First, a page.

A resident of West Windsor, a man I know to be a reasonable and thoughtful person, sent me an E-mail the other day asking why our West Windsor and Plainsboro community newspaper chose to print letters to the editor from people who deliberately bolstered their arguments with incorrect information.
The inquiry referred specifically to a letter questioning the wisdom of taxpayer money supporting a nonprofit arts council in West Windsor. Here’s my answer:
First off we would reject letters out of hand that are slanderous or just plain offensive. But in a polite society like West Windsor that’s not usually the issue. It’s usually a finer point, and that’s the first problem: What one person identifies as a factual error another person sees as a difference in opinion. People who disagree with us are always twisting the facts to their advantage. Before long we would need not just an editor of the letters section but also a jury of peers to review controversial submissions.
Some might argue that editorial page editors of newspapers have done and should continue to do just that. I agree that in the salad days of journalism editors have played that judicial role. But today in West Windsor and Plainsboro, the biweekly community newspaper is the only game in town. We believe we can be fair, of course, but who is going to challenge us?
If we don’t allow letter writers to express their views then we soon become part of some conspiracy that is out to thwart the letter writer and others who share his point of view. Even in a relatively enlightened town such as West Windsor there are plenty of conspiracy theories floating around. And every time we refuse to print a letter, or challenge someone’s facts, we add fuel to this fire.
Finally, by allowing letters to be printed factual warts and all, we see exactly what the level of the debate is. If we suppress the inaccuracies, they will continue to circulate on the Internet and through various E-mail chains. It will soon turn into a game of telephone that is never visible in its entirety.
I made this point to the reasonable man in West Windsor but I suspect he will not jump into the rhetorical mudpit involving the arts council. The same reticence occurs at the national level. This past Sunday President Obama said he wasn’t concerned about rumors that he is a Muslim or that he was not born in the United States. He reasoned that if he spent his time trying to dispel this vast “network of misinformation” he would never have time to do the job he was elected to do. Instead, he said, he trusted “the American people’s capacity to get beyond all this nonsense.”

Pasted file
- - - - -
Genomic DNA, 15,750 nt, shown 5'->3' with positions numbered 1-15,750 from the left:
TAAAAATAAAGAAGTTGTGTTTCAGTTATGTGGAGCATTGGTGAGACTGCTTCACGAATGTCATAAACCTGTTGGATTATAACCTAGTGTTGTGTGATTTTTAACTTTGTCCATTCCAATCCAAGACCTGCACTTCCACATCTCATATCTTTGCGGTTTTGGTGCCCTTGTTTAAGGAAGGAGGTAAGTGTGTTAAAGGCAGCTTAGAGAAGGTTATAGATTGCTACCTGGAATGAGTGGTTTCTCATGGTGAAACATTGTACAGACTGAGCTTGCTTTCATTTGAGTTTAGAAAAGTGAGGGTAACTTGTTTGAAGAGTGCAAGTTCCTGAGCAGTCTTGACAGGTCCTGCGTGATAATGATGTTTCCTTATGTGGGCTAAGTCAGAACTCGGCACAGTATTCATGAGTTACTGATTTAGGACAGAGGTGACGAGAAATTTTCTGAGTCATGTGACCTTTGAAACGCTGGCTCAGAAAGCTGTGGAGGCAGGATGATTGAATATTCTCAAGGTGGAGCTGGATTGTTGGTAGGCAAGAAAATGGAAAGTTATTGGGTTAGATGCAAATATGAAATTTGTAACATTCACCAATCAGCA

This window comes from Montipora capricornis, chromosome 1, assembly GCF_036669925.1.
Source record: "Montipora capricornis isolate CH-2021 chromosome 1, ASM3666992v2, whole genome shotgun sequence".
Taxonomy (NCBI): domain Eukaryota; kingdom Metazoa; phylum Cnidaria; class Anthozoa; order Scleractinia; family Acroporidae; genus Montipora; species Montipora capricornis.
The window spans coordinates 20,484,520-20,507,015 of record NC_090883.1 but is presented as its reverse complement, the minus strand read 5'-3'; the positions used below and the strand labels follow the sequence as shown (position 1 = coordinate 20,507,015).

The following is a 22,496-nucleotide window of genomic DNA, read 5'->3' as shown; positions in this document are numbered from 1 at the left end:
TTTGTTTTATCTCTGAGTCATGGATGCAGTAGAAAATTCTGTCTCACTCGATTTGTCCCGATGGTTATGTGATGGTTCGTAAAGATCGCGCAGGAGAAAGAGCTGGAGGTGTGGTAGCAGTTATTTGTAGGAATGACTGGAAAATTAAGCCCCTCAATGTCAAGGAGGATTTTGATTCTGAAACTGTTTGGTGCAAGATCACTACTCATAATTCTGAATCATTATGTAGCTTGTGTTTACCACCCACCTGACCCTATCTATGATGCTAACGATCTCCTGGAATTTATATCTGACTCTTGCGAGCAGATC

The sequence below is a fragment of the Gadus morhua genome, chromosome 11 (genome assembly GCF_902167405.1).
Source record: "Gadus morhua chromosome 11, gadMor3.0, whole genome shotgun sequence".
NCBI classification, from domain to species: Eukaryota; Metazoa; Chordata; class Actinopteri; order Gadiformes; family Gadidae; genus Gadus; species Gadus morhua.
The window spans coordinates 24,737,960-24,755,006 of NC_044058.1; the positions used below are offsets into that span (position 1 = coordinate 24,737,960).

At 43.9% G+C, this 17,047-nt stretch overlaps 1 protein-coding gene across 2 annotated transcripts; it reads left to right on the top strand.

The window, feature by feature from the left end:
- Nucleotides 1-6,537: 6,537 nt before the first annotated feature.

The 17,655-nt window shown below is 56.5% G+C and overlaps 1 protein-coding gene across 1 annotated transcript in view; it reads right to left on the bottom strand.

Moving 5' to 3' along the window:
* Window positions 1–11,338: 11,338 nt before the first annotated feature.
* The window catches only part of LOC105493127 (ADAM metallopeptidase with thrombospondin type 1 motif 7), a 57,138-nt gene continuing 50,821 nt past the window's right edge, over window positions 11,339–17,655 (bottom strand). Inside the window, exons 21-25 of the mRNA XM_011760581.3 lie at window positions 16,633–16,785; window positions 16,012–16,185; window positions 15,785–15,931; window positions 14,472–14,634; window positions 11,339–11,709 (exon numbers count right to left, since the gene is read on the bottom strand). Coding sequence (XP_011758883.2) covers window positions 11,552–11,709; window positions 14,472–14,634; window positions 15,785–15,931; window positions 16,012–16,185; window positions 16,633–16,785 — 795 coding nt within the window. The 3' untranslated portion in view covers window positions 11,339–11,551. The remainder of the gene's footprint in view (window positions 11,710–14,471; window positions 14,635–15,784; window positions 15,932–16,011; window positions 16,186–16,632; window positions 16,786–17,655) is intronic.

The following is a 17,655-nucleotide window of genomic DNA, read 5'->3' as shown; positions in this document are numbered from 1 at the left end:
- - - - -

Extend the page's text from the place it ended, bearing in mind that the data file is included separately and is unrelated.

Obama has more trust than I do.
The answer, in my opinion, is that reasonable people need to take the lead in setting the record straight. In this cluttered media environment, lies and distortions told often enough have a life of their own. Aggressive rebuttals are required.
On that note, allow me to express some opinions meant to aggressively counter-attack some of the misinformation that now passes for content in many forums.
The “Mosque” “at” Ground Zero. One of the contributors to this year’s U.S. 1 Summer Fiction issue arrived a little late to our reception. Nikki Stern had just returned from a meeting discussing the merits of the proposed Muslim center in New York. Stern, whose husband died in the World Trade Center on 9/11, has written a book warning against the conveyance of moral authority to persons such as her, simply because they are the survivors of a horrific tragedy. Nevertheless we were eager to hear what Stern thought of the mosque. But first she told us what she thought of the media coverage. “There are just two things wrong with all the coverage,” she said. “Number 1 it’s not at Ground Zero. Number 2 it’s not a mosque.”
It’s important to get the facts straight, and it’s also important to listen to the opinions of those who take the facts and still insist that the mosque should not be there. But, in my opinion, it’s possible to subscribe to any of those opinions and still believe that this organization has the right to be there. When we start violating our own First Amendment then the terrorists have scored yet another victory — in the shadow of Ground Zero.
Glenn Beck. As entertaining as this Fox News celebrity and host of the August 28 Lincoln Memorial rally might be, his opinions deserve to be challenged. He says, for example, that his rally was not political but was rather a call for a renewal of faith. But the next day he was on Fox News criticizing Obama for his approach to the concept of “salvation.” Has everyone forgotten the separation of church and state?
Two things about Glenn Beck: He’s a reformed drunk and drug addict; and he’s a born-again Christian (sort of — when he found religion he became a Mormon and some of his fellow travelers from the radical right argue that Mormons aren’t really Christian, but that’s their quibble, not mine). I know a lot of recovering alcoholics and a fair number of born-again Christians, as well. Most of them are humble and respectful of others. But, at least in Beck’s case, the two together become a dangerous brew.
“Failed” Healthcare Reform. The same people who worked so hard to stop it are now spreading the news that it’s not working, even though virtually none of it is in place yet. They cite polls that say the public doesn’t like it, and doesn’t want the government involved in healthcare in any way.
What they don’t say is that the government is already involved in financing the health insurance of most of us. Self-employed people who can afford it can claim the cost as a business deduction. Corporate employees have most of it covered by their employers, who in turn claim the tax break. And the same people who advocate cutting welfare eagerly sign up for Medicare.
But maybe you don’t agree. If so, feel free to write a letter.